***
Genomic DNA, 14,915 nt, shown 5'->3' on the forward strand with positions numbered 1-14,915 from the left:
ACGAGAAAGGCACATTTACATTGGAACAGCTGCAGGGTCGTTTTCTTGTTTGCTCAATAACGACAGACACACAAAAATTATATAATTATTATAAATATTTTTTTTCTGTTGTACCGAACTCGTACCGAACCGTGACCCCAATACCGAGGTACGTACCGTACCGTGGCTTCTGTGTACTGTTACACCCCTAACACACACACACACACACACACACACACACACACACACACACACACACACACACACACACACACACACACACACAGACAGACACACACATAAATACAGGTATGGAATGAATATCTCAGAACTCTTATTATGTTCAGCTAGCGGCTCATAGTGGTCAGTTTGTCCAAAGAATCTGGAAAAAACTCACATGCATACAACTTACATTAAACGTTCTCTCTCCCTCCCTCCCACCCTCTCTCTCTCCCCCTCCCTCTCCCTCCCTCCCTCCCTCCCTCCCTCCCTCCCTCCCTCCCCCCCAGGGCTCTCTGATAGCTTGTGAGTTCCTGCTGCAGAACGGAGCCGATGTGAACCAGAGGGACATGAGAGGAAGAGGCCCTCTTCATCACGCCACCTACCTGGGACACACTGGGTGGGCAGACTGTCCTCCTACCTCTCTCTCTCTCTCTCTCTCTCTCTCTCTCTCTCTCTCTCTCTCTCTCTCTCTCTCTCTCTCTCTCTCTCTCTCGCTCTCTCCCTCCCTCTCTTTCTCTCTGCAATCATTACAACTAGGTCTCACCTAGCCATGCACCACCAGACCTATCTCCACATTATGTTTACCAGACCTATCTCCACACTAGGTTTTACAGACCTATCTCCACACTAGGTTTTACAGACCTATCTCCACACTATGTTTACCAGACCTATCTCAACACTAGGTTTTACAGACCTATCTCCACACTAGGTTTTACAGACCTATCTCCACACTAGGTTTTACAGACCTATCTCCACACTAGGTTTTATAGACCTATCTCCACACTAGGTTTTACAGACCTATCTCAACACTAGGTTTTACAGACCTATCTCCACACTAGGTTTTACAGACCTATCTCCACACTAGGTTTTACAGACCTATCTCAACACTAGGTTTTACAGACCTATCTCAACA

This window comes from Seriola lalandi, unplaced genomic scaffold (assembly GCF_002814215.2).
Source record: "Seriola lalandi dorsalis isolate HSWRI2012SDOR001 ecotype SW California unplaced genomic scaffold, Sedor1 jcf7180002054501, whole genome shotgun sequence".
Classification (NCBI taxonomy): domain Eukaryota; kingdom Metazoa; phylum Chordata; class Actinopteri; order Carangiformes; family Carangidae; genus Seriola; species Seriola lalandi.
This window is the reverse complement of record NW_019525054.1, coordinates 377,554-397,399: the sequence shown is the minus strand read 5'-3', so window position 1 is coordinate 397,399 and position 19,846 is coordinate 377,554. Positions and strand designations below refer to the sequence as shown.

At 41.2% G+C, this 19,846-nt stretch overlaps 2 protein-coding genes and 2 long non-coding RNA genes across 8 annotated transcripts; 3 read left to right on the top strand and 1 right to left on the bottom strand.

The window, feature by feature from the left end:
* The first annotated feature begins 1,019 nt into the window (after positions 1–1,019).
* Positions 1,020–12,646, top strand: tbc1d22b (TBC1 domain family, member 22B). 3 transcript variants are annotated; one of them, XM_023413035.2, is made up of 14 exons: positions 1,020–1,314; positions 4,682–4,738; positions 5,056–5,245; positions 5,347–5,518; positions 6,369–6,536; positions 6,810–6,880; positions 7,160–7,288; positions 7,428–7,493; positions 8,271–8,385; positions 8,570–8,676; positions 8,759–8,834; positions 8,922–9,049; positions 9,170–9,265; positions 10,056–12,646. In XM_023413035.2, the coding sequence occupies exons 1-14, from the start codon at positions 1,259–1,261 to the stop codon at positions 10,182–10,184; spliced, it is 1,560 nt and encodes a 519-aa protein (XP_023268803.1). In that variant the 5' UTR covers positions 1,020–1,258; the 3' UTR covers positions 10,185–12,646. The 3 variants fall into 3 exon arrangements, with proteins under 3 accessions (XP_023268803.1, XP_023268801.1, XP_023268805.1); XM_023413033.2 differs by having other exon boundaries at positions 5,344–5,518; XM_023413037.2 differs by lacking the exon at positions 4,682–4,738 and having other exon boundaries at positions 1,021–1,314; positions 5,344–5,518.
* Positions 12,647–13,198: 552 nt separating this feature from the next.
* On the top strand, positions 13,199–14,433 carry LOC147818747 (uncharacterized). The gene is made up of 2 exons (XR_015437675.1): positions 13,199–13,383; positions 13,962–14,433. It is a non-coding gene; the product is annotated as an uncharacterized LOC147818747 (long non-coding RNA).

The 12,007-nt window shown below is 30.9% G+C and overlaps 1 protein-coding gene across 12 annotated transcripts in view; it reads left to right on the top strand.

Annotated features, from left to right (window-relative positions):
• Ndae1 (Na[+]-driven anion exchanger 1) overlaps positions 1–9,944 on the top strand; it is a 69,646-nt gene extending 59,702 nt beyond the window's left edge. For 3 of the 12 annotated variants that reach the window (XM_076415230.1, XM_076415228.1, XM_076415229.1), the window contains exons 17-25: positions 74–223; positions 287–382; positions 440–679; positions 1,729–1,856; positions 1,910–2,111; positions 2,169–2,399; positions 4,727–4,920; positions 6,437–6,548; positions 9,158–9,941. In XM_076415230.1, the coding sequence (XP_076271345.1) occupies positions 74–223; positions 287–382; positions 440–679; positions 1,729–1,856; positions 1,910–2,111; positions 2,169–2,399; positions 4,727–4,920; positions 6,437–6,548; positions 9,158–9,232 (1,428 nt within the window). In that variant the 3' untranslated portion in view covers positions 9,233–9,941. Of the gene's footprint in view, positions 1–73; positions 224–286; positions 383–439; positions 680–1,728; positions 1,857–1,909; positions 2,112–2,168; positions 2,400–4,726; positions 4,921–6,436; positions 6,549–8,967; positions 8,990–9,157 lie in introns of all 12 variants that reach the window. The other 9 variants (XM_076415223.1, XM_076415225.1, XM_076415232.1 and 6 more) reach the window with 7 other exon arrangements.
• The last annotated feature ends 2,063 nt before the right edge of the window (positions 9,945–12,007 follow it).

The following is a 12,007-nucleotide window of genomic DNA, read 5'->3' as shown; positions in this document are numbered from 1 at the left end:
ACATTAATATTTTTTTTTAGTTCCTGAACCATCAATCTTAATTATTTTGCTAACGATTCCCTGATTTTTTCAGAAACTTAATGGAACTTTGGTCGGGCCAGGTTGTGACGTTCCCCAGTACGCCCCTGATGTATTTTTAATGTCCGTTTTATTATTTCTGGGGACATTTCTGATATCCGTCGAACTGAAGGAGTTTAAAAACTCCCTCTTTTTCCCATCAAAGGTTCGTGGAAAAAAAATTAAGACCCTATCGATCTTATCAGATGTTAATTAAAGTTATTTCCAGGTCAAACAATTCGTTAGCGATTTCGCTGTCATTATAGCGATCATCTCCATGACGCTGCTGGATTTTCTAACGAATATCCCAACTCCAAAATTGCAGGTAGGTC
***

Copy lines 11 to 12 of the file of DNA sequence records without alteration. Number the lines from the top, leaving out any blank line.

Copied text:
* Positions 12,647–13,198: 552 nt separating this feature from the next.
* On the top strand, positions 13,199–14,433 carry LOC147818747 (uncharacterized). The gene is made up of 2 exons (XR_015437675.1): positions 13,199–13,383; positions 13,962–14,433. It is a non-coding gene; the product is annotated as an uncharacterized LOC147818747 (long non-coding RNA).